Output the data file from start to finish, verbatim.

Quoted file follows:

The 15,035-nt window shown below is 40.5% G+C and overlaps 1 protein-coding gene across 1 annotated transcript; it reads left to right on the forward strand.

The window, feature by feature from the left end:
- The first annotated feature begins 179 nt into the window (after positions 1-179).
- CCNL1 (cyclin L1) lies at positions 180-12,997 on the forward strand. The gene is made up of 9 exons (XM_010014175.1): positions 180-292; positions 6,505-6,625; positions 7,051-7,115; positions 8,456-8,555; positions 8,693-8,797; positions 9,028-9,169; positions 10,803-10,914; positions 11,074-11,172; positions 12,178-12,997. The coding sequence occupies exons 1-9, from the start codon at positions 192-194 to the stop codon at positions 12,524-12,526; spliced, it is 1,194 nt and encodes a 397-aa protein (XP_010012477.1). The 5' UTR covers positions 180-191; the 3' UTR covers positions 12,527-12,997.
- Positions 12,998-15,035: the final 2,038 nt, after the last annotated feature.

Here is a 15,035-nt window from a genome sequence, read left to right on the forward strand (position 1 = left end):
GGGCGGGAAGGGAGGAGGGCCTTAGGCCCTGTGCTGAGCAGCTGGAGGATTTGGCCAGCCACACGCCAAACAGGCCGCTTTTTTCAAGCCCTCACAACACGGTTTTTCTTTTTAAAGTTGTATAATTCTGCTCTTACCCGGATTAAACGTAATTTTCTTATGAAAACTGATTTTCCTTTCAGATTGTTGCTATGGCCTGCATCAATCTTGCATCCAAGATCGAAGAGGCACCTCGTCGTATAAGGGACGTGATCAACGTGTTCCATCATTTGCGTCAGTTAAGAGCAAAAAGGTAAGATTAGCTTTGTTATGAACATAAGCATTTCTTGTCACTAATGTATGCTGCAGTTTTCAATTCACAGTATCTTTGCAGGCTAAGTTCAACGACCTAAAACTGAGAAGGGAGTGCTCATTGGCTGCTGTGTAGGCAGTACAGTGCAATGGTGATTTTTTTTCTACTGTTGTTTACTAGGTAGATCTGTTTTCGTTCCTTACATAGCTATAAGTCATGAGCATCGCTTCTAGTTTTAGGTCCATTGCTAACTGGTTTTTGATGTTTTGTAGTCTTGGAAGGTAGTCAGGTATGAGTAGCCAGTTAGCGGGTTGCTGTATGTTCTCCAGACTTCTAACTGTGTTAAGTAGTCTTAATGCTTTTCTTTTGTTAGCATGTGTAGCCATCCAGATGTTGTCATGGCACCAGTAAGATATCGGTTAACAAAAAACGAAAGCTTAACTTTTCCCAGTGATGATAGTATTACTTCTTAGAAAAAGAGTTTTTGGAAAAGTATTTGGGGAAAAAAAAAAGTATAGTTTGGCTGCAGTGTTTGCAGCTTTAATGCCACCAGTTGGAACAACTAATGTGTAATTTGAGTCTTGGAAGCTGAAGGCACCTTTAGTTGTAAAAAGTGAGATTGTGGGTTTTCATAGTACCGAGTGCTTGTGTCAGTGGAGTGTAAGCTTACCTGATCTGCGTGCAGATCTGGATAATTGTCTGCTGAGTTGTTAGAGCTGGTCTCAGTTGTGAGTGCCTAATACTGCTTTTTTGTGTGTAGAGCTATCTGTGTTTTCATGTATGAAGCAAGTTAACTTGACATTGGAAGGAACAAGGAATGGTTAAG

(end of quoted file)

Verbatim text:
The 15,035-nt window shown below is 40.5% G+C and overlaps 1 protein-coding gene across 1 annotated transcript; it reads left to right on the forward strand.

The window, feature by feature from the left end:
- The first annotated feature begins 179 nt into the window (after positions 1-179).
- CCNL1 (cyclin L1) lies at positions 180-12,997 on the forward strand. The gene is made up of 9 exons (XM_010014175.1): positions 180-292; positions 6,505-6,625; positions 7,051-7,115; positions 8,456-8,555; positions 8,693-8,797; positions 9,028-9,169; positions 10,803-10,914; positions 11,074-11,172; positions 12,178-12,997. The coding sequence occupies exons 1-9, from the start codon at positions 192-194 to the stop codon at positions 12,524-12,526; spliced, it is 1,194 nt and encodes a 397-aa protein (XP_010012477.1). The 5' UTR covers positions 180-191; the 3' UTR covers positions 12,527-12,997.
- Positions 12,998-15,035: the final 2,038 nt, after the last annotated feature.

Here is a 15,035-nt window from a genome sequence, read left to right on the forward strand (position 1 = left end):
GGGCGGGAAGGGAGGAGGGCCTTAGGCCCTGTGCTGAGCAGCTGGAGGATTTGGCCAGCCACACGCCAAACAGGCCGCTTTTTTCAAGCCCTCACAACACGGTTTTTCTTTTTAAAGTTGTATAATTCTGCTCTTACCCGGATTAAACGTAATTTTCTTATGAAAACTGATTTTCCTTTCAGATTGTTGCTATGGCCTGCATCAATCTTGCATCCAAGATCGAAGAGGCACCTCGTCGTATAAGGGACGTGATCAACGTGTTCCATCATTTGCGTCAGTTAAGAGCAAAAAGGTAAGATTAGCTTTGTTATGAACATAAGCATTTCTTGTCACTAATGTATGCTGCAGTTTTCAATTCACAGTATCTTTGCAGGCTAAGTTCAACGACCTAAAACTGAGAAGGGAGTGCTCATTGGCTGCTGTGTAGGCAGTACAGTGCAATGGTGATTTTTTTTCTACTGTTGTTTACTAGGTAGATCTGTTTTCGTTCCTTACATAGCTATAAGTCATGAGCATCGCTTCTAGTTTTAGGTCCATTGCTAACTGGTTTTTGATGTTTTGTAGTCTTGGAAGGTAGTCAGGTATGAGTAGCCAGTTAGCGGGTTGCTGTATGTTCTCCAGACTTCTAACTGTGTTAAGTAGTCTTAATGCTTTTCTTTTGTTAGCATGTGTAGCCATCCAGATGTTGTCATGGCACCAGTAAGATATCGGTTAACAAAAAACGAAAGCTTAACTTTTCCCAGTGATGATAGTATTACTTCTTAGAAAAAGAGTTTTTGGAAAAGTATTTGGGGAAAAAAAAAAGTATAGTTTGGCTGCAGTGTTTGCAGCTTTAATGCCACCAGTTGGAACAACTAATGTGTAATTTGAGTCTTGGAAGCTGAAGGCACCTTTAGTTGTAAAAAGTGAGATTGTGGGTTTTCATAGTACCGAGTGCTTGTGTCAGTGGAGTGTAAGCTTACCTGATCTGCGTGCAGATCTGGATAATTGTCTGCTGAGTTGTTAGAGCTGGTCTCAGTTGTGAGTGCCTAATACTGCTTTTTTGTGTGTAGAGCTATCTGTGTTTTCATGTATGAAGCAAGTTAACTTGACATTGGAAGGAACAAGGAATGGTTAAG